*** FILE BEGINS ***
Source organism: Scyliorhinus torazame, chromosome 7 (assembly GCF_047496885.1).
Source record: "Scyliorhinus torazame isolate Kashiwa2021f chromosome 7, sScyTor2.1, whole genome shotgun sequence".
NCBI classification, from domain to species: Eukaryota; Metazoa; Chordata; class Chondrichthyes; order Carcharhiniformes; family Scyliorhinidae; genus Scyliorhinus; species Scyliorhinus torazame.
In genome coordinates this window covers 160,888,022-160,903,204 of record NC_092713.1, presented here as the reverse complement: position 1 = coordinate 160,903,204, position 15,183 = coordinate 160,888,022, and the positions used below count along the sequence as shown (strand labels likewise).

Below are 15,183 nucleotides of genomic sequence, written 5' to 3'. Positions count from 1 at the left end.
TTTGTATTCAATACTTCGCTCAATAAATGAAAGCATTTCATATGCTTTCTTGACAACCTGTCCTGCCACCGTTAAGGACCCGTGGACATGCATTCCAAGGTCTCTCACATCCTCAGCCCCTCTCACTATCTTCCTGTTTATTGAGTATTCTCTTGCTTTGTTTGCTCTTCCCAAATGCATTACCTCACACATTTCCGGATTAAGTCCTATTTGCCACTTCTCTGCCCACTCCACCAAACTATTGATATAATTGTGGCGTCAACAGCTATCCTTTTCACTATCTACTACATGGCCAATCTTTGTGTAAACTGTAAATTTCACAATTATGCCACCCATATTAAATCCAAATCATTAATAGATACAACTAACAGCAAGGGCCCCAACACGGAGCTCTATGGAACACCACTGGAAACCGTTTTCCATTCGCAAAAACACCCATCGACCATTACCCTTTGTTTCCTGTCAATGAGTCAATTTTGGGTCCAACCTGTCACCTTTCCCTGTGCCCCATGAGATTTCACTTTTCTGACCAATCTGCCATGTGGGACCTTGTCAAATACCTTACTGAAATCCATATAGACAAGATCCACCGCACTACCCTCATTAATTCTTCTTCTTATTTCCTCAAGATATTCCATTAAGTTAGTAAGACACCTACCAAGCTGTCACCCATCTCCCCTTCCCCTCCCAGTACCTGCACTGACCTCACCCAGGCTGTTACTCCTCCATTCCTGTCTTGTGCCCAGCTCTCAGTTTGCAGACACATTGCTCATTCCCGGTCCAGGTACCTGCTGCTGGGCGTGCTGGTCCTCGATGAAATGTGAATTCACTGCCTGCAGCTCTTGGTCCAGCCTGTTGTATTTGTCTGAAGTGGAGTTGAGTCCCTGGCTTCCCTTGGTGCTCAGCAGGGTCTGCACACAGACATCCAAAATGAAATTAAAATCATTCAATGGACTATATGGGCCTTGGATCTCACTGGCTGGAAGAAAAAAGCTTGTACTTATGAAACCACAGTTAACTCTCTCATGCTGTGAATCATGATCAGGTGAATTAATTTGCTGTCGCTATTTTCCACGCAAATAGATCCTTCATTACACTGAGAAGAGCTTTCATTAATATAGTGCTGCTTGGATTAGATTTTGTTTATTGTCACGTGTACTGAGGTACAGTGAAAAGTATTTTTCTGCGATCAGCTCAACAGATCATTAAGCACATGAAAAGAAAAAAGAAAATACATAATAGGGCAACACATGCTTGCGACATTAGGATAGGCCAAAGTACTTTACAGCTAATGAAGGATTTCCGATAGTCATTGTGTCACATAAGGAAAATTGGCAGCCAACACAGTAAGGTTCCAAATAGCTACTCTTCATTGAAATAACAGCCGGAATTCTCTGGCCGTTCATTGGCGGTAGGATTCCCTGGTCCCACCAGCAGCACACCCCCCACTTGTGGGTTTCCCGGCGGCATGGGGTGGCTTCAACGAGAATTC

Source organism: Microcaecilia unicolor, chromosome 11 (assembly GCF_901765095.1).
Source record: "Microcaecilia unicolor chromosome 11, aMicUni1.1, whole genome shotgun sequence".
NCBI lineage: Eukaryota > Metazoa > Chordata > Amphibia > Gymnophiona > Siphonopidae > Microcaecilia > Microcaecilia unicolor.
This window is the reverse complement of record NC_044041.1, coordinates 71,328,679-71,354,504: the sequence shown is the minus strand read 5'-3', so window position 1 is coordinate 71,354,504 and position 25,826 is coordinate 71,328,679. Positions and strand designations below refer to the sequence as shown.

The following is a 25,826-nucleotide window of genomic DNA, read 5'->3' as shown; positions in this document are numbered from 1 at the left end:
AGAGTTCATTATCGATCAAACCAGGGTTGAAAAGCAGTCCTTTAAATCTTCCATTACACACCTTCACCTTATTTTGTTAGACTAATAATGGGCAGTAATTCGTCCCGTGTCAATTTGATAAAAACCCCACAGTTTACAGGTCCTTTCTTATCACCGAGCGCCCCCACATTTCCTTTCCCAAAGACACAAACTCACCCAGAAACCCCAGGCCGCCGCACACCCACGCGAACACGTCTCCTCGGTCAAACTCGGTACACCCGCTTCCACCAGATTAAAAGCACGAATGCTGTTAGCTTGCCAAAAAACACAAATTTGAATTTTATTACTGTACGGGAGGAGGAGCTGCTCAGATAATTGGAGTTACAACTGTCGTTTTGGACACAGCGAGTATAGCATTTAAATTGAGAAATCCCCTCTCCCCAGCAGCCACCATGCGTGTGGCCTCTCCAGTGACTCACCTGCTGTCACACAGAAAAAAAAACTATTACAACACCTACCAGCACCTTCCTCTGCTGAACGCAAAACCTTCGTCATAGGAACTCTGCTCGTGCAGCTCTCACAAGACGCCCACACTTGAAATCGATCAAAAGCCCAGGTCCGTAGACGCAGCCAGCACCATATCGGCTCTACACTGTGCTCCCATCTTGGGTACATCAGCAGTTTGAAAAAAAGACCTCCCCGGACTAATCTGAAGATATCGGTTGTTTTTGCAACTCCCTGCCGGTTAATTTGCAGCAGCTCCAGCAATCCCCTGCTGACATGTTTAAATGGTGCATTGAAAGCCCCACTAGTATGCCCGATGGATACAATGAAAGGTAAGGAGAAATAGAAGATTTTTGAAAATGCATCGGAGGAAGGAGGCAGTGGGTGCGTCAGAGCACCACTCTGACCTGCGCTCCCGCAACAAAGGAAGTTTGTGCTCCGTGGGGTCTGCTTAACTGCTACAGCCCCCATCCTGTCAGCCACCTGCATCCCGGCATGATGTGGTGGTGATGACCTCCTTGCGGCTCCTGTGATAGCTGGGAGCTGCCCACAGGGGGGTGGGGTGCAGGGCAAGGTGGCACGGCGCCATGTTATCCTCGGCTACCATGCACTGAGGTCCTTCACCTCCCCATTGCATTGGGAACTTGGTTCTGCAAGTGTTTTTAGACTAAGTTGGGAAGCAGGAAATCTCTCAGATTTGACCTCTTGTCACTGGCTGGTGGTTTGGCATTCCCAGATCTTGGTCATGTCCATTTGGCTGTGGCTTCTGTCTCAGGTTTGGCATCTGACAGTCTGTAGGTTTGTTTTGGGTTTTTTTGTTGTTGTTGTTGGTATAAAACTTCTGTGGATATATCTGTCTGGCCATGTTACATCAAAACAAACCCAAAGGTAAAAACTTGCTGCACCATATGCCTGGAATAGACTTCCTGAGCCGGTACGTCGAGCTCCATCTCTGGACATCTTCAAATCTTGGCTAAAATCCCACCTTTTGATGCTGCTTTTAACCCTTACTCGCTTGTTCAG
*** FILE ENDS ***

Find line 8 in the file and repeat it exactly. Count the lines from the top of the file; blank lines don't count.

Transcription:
Source record: "Microcaecilia unicolor chromosome 11, aMicUni1.1, whole genome shotgun sequence".